London Stansted teams up with bio-bean to convert coffee waste to biofuels
Passengers at Stansted Airport create over 150 tonnes of coffee waste annually. The new partnership, which will commence on 21 October 2019, will see every coffee shop and restaurant in the airport segregating spent coffee grounds before being transported to bio-bean’s processing facility, located near Huntingdon in Cambridgeshire, UK.
The coffee grounds are then converted into Coffee Logs, which can be used in domestic wood burners and multi-fuel stoves as a sustainable alternative to conventional fuels. This method of recycling coffee grounds reduces carbon dioxide equivalent (CO2e) emissions by 80%, compared to being sent to landfill, and by 70% if they were sent to an anaerobic digestion facility and mixed with other food waste.
“Getting your coffee fix at the airport is a staple of many people’s journeys, but with six million cups being sold at Stansted every year, it’s great to find a new, sustainable way of using the 150 tonnes of waste that produces,” commented Steve Griffiths, COO at London Stansted.
“We are always looking at new and innovative ways to reduce waste and our impact on the environment and are extremely proud of our track record and commitment to sending zero waste to landfill. While achieving this can sometimes be easier said than done, this exciting new partnership is the perfect example of what is possible if we think a bit differently, and we are proud to be the first UK airport to convert its coffee waste to fuel.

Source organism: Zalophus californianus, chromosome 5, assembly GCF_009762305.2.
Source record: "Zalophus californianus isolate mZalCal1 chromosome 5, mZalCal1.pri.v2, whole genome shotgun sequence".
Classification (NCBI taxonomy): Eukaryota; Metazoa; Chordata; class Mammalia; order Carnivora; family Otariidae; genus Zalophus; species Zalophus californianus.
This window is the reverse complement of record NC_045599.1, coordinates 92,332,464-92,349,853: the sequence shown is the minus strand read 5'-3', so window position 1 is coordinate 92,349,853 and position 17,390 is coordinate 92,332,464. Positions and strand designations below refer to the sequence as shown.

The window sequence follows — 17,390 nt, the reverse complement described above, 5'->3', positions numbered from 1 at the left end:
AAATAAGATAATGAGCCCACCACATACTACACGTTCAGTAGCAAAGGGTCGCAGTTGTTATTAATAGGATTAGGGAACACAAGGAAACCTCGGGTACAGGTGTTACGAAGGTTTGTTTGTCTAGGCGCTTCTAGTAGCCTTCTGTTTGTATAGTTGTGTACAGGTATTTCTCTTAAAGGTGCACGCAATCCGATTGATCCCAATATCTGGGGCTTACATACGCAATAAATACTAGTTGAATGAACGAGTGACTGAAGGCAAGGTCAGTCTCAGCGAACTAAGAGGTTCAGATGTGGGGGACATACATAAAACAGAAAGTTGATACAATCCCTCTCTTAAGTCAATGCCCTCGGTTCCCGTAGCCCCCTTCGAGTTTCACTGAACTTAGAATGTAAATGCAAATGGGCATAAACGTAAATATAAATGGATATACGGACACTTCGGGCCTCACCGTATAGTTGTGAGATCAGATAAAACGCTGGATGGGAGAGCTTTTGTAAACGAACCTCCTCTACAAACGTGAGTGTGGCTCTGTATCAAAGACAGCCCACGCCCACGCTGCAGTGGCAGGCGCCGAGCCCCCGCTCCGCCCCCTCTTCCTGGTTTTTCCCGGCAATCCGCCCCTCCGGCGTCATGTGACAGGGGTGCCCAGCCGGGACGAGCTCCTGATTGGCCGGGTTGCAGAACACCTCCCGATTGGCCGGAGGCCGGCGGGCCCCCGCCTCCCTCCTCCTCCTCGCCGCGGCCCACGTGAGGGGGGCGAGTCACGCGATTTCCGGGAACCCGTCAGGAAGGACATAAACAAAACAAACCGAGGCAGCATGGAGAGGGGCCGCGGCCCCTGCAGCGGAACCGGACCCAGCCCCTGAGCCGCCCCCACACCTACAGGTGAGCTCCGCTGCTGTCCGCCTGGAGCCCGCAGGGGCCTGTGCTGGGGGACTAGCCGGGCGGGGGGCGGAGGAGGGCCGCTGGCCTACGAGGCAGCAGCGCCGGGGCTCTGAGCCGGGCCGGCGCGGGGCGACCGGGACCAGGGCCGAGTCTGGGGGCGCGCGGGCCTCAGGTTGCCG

“This perfectly complements our existing initiatives such as donating to local food banks, giving out free reusable bottles and cups and recently increasing the number of water refill stations throughout the terminal.”
George May, director and CCO at bio-bean, added: “We’re thrilled to have our local international airport choose to recycle its spent coffee grounds with bio-bean. Transforming 150 tonnes of coffee waste every year into Coffee Logs will save over 85 tonnes of CO2e emissions. Stansted’s commitment to recycling its coffee waste is a step in the right direction for the aviation industry, and one we hope will serve as a catalyst for others to follow suit.”